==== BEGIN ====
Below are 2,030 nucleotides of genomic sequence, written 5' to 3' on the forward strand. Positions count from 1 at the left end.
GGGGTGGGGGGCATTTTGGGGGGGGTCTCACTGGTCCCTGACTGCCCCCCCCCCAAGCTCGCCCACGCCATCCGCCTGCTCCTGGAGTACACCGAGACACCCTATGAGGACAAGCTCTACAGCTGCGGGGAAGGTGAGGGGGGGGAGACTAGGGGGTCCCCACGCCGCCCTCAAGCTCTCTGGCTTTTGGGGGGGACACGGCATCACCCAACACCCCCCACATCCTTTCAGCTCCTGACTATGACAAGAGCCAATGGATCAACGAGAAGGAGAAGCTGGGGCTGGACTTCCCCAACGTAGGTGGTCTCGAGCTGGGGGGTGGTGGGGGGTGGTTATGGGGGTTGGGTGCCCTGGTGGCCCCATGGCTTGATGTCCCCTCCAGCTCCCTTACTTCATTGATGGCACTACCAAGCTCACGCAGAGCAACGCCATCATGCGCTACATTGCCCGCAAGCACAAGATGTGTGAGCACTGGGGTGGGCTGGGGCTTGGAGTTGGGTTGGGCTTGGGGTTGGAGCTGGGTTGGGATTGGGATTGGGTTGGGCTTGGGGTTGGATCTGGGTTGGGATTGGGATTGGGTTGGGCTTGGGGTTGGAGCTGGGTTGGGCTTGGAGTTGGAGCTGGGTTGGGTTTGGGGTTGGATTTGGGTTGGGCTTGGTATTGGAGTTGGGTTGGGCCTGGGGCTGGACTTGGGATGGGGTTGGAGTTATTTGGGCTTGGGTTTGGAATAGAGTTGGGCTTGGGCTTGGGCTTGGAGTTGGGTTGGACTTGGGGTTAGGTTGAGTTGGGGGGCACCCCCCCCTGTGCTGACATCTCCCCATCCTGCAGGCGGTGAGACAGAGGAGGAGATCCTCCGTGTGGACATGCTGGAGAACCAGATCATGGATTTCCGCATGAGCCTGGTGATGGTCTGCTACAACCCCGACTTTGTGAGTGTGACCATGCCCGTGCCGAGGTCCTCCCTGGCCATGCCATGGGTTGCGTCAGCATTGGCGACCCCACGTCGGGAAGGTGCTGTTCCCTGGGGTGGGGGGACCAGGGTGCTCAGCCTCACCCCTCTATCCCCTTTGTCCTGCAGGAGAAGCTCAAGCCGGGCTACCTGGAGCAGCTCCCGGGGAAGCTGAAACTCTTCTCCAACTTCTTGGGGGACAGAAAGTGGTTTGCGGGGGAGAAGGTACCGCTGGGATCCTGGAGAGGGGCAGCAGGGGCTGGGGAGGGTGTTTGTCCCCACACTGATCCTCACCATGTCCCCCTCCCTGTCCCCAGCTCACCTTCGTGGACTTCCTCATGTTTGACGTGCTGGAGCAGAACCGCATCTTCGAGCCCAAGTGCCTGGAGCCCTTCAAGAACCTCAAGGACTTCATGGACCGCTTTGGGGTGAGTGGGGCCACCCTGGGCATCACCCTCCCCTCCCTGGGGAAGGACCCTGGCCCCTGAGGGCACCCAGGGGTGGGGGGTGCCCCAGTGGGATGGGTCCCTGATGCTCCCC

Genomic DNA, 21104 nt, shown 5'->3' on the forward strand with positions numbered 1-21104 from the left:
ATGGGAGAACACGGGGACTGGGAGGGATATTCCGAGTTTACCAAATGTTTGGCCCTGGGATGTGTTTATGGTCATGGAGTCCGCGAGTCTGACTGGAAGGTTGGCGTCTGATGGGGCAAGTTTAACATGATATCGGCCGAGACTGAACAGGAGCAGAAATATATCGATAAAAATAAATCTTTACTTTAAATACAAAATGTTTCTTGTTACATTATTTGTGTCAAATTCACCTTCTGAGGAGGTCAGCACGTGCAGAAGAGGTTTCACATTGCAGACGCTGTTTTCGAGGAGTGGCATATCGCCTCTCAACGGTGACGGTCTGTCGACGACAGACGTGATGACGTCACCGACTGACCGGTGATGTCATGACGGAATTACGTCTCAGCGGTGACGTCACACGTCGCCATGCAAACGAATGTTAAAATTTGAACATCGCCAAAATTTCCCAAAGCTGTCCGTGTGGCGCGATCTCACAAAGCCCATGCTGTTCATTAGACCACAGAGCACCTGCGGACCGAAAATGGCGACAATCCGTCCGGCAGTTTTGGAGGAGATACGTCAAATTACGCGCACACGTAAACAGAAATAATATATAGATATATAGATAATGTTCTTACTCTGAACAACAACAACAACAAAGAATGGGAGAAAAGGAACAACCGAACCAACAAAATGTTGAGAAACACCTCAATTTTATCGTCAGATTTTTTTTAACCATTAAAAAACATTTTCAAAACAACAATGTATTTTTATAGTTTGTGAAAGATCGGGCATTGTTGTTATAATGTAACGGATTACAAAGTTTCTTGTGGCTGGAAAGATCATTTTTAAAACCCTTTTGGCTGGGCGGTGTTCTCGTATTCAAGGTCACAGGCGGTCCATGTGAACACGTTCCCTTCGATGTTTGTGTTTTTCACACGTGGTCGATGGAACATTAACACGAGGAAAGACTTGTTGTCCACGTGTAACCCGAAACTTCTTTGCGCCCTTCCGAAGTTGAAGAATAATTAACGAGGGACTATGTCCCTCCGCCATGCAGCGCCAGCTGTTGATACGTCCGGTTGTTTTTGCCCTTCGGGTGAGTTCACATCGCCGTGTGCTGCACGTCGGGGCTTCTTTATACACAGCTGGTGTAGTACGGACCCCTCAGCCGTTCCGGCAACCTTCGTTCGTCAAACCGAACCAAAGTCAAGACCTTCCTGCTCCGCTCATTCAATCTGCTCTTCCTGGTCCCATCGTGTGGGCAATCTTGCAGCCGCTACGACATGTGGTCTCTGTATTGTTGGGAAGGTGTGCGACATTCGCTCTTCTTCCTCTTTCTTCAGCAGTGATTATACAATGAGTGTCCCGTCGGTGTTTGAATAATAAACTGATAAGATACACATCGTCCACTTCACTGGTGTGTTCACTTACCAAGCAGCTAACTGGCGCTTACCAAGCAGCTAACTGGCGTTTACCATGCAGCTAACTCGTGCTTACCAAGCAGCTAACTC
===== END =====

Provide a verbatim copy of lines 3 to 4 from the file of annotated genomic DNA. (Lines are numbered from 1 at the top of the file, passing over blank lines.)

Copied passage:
Genomic DNA, 21104 nt, shown 5'->3' on the forward strand with positions numbered 1-21104 from the left:
ATGGGAGAACACGGGGACTGGGAGGGATATTCCGAGTTTACCAAATGTTTGGCCCTGGGATGTGTTTATGGTCATGGAGTCCGCGAGTCTGACTGGAAGGTTGGCGTCTGATGGGGCAAGTTTAACATGATATCGGCCGAGACTGAACAGGAGCAGAAATATATCGATAAAAATAAATCTTTACTTTAAATACAAAATGTTTCTTGTTACATTATTTGTGTCAAATTCACCTTCTGAGGAGGTCAGCACGTGCAGAAGAGGTTTCACATTGCAGACGCTGTTTTCGAGGAGTGGCATATCGCCTCTCAACGGTGACGGTCTGTCGACGACAGACGTGATGACGTCACCGACTGACCGGTGATGTCATGACGGAATTACGTCTCAGCGGTGACGTCACACGTCGCCATGCAAACGAATGTTAAAATTTGAACATCGCCAAAATTTCCCAAAGCTGTCCGTGTGGCGCGATCTCACAAAGCCCATGCTGTTCATTAGACCACAGAGCACCTGCGGACCGAAAATGGCGACAATCCGTCCGGCAGTTTTGGAGGAGATACGTCAAATTACGCGCACACGTAAACAGAAATAATATATAGATATATAGATAATGTTCTTACTCTGAACAACAACAACAACAAAGAATGGGAGAAAAGGAACAACCGAACCAACAAAATGTTGAGAAACACCTCAATTTTATCGTCAGATTTTTTTTAACCATTAAAAAACATTTTCAAAACAACAATGTATTTTTATAGTTTGTGAAAGATCGGGCATTGTTGTTATAATGTAACGGATTACAAAGTTTCTTGTGGCTGGAAAGATCATTTTTAAAACCCTTTTGGCTGGGCGGTGTTCTCGTATTCAAGGTCACAGGCGGTCCATGTGAACACGTTCCCTTCGATGTTTGTGTTTTTCACACGTGGTCGATGGAACATTAACACGAGGAAAGACTTGTTGTCCACGTGTAACCCGAAACTTCTTTGCGCCCTTCCGAAGTTGAAGAATAATTAACGAGGGACTATGTCCCTCCGCCATGCAGCGCCAGCTGTTGATACGTCCGGTTGTTTTTGCCCTTCGGGTGAGTTCACATCGCCGTGTGCTGCACGTCGGGGCTTCTTTATACACAGCTGGTGTAGTACGGACCCCTCAGCCGTTCCGGCAACCTTCGTTCGTCAAACCGAACCAAAGTCAAGACCTTCCTGCTCCGCTCATTCAATCTGCTCTTCCTGGTCCCATCGTGTGGGCAATCTTGCAGCCGCTACGACATGTGGTCTCTGTATTGTTGGGAAGGTGTGCGACATTCGCTCTTCTTCCTCTTTCTTCAGCAGTGATTATACAATGAGTGTCCCGTCGGTGTTTGAATAATAAACTGATAAGATACACATCGTCCACTTCACTGGTGTGTTCACTTACCAAGCAGCTAACTGGCGCTTACCAAGCAGCTAACTGGCGTTTACCATGCAGCTAACTCGTGCTTACCAAGCAGCTAACTC